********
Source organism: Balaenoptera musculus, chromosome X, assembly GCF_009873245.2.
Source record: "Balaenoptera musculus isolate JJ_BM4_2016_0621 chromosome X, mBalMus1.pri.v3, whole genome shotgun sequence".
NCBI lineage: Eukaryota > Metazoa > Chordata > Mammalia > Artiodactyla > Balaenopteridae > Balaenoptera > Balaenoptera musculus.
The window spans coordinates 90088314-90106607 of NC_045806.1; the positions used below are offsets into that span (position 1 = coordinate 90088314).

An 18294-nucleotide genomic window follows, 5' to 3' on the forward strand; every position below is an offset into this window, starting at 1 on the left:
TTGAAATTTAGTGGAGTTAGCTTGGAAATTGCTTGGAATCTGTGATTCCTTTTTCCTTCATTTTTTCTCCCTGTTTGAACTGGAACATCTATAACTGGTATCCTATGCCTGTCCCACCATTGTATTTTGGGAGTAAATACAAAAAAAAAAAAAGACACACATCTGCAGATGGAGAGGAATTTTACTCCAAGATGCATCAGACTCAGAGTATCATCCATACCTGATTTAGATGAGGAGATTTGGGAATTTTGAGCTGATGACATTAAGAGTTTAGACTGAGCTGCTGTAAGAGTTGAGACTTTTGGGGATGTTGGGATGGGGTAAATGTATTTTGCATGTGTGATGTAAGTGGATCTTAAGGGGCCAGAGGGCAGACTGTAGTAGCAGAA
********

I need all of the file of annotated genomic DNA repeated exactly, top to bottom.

Source organism: Balaenoptera musculus, chromosome X, assembly GCF_009873245.2.
Source record: "Balaenoptera musculus isolate JJ_BM4_2016_0621 chromosome X, mBalMus1.pri.v3, whole genome shotgun sequence".
NCBI lineage: Eukaryota > Metazoa > Chordata > Mammalia > Artiodactyla > Balaenopteridae > Balaenoptera > Balaenoptera musculus.
The window spans coordinates 90088314-90106607 of NC_045806.1; the positions used below are offsets into that span (position 1 = coordinate 90088314).

An 18294-nucleotide genomic window follows, 5' to 3' on the forward strand; every position below is an offset into this window, starting at 1 on the left:
TTGAAATTTAGTGGAGTTAGCTTGGAAATTGCTTGGAATCTGTGATTCCTTTTTCCTTCATTTTTTCTCCCTGTTTGAACTGGAACATCTATAACTGGTATCCTATGCCTGTCCCACCATTGTATTTTGGGAGTAAATACAAAAAAAAAAAAAGACACACATCTGCAGATGGAGAGGAATTTTACTCCAAGATGCATCAGACTCAGAGTATCATCCATACCTGATTTAGATGAGGAGATTTGGGAATTTTGAGCTGATGACATTAAGAGTTTAGACTGAGCTGCTGTAAGAGTTGAGACTTTTGGGGATGTTGGGATGGGGTAAATGTATTTTGCATGTGTGATGTAAGTGGATCTTAAGGGGCCAGAGGGCAGACTGTAGTAGCAGAA